The role of fixX in electron bifurcation
Miller, Jacquelyn Marie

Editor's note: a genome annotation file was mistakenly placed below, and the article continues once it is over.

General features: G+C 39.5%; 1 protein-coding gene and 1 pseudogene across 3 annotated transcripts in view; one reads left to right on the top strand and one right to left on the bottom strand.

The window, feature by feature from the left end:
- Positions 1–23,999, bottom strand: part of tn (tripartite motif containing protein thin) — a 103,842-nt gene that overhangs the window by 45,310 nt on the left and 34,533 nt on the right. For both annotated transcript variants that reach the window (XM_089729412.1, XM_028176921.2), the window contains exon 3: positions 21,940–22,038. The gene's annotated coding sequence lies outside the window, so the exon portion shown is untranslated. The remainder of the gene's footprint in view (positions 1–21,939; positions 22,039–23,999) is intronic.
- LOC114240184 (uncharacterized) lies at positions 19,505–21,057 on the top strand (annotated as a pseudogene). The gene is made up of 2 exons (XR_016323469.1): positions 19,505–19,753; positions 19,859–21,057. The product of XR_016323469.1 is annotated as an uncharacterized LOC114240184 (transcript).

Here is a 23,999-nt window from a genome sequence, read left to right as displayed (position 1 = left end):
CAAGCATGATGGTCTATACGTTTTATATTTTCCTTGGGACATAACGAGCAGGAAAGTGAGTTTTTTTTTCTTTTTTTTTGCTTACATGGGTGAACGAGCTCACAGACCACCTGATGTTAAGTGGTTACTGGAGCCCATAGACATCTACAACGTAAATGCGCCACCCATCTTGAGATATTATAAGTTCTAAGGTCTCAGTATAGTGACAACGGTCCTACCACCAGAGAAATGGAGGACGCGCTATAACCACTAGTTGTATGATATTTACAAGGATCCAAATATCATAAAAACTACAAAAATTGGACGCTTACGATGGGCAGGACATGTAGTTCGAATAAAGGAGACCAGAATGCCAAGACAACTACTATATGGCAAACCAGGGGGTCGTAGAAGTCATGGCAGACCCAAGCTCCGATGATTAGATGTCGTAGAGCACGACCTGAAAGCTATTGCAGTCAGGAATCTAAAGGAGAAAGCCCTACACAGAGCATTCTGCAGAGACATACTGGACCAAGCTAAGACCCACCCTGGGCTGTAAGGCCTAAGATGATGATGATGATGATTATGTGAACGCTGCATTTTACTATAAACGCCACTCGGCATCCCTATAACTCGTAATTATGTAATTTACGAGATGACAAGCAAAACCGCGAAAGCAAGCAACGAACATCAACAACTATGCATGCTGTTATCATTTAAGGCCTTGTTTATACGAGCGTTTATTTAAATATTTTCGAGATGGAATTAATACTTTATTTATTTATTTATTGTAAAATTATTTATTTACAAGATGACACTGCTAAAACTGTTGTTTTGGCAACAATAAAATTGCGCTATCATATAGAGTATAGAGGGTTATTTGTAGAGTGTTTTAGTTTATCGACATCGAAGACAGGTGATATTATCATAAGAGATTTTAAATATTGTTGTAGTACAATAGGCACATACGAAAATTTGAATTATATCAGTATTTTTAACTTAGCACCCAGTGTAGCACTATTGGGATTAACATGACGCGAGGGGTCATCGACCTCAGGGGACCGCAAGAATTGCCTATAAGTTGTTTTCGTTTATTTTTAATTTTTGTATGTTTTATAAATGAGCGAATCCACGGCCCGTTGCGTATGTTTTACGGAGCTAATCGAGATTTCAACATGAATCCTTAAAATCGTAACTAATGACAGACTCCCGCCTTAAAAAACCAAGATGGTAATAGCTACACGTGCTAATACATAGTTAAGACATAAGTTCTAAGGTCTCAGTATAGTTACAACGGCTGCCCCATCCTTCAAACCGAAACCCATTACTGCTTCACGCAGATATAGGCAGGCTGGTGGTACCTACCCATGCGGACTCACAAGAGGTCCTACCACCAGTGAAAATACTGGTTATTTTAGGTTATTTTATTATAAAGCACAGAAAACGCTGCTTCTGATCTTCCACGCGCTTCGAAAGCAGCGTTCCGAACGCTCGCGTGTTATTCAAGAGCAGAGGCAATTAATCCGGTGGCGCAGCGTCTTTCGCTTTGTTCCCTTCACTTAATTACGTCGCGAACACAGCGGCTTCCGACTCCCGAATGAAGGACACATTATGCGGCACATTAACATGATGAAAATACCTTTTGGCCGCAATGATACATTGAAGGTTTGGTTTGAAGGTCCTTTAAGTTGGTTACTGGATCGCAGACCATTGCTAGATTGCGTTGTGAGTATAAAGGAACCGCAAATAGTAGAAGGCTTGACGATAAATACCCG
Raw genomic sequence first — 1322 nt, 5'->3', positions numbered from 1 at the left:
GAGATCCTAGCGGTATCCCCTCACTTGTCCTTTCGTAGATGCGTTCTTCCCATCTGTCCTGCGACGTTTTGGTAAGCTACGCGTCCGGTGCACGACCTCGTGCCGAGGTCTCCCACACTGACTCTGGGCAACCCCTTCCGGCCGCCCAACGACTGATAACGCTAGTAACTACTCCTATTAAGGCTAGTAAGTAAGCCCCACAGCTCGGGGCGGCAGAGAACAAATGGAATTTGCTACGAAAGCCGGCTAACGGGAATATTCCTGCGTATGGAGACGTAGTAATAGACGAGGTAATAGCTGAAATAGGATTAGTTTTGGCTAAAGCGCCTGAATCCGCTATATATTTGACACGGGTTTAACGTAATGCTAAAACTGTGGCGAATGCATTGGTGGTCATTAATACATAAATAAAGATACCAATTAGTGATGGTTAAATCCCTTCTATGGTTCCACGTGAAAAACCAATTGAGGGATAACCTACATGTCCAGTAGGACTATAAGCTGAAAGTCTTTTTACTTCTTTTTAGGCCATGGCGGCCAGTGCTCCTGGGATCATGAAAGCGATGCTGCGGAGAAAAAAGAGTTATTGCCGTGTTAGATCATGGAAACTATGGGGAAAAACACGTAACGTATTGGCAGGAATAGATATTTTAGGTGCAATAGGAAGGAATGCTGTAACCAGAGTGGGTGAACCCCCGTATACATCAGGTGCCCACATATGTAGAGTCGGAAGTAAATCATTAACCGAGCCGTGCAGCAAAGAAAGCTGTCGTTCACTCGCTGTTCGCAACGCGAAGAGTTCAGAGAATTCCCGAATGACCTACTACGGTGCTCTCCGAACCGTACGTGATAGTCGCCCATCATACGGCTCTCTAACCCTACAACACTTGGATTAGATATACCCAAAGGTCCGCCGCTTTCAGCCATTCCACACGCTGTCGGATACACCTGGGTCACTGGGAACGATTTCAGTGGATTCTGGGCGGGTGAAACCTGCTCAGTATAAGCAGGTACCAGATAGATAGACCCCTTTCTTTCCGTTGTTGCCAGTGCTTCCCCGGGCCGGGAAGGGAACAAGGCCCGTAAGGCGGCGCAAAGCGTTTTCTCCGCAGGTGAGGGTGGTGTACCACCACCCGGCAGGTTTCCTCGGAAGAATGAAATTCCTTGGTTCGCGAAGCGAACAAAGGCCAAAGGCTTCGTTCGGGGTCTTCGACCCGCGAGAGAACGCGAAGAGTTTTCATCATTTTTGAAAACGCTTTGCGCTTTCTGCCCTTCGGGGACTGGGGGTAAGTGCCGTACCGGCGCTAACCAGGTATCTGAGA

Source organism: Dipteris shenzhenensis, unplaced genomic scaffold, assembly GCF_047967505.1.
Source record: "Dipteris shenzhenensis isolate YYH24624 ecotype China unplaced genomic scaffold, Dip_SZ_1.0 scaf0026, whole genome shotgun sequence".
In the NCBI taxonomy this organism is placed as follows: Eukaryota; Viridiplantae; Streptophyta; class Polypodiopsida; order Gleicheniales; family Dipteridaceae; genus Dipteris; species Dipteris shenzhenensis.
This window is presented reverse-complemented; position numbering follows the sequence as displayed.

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Two known methods of physiological energy conservation are substrate level phosphorylation and electron transfer phosphorylation. Recently, electron bifurcation has been established as a third and key mechanism of energy conservation in biological processes. This coupling of endergonic and exergonic reactions allows for utilization of reducing potential to perform energetically expensive physiological reactions. A significant and energetically expensive physiological reaction is nitrogen fixation, which provides a substantial portion of the bioavailable nitrogen that life requires. Electron bifurcation is utilized by the FixABCX system that is up regulated during diazotrophic growth and is suggested to bifurcate electrons from NADH to quinone of the electron transport chain through high potential electron transfer proteins and to nitrogenase though low potential electron transfer proteins. The determination of how cellular mechanisms overcome the energy barriers of high potential electron transfers through electron bifurcation is crucial for our fundamental understanding of energy transfer and energy conservation. The work presented in this thesis aims to progress the present knowledge in this third mechanism of energy conservation and shows support for a protein in the FixABCX complex, FixX, as the low potential electron acceptor in the complex. Numerous organisms were investigated as potential model systems for FixABCX with varying degrees of success. The genome of the organism, Roseiflexus castenholzii, contains both the nitrogenase and fixABCX genes and has successfully been used to obtain FixX. This protein shows homology to ferredoxin, a physiological reductant of the nitrogenase Fe protein in some organisms. EPR spectroscopy and sequence analysis suggests FixX contains 2 [4Fe-4S] clusters, while a potentiometric titration shows the clusters to have highly negative mid-point potentials. The preliminary evidence supports FixX of the FixABCX system to be a low potential electron transfer protein.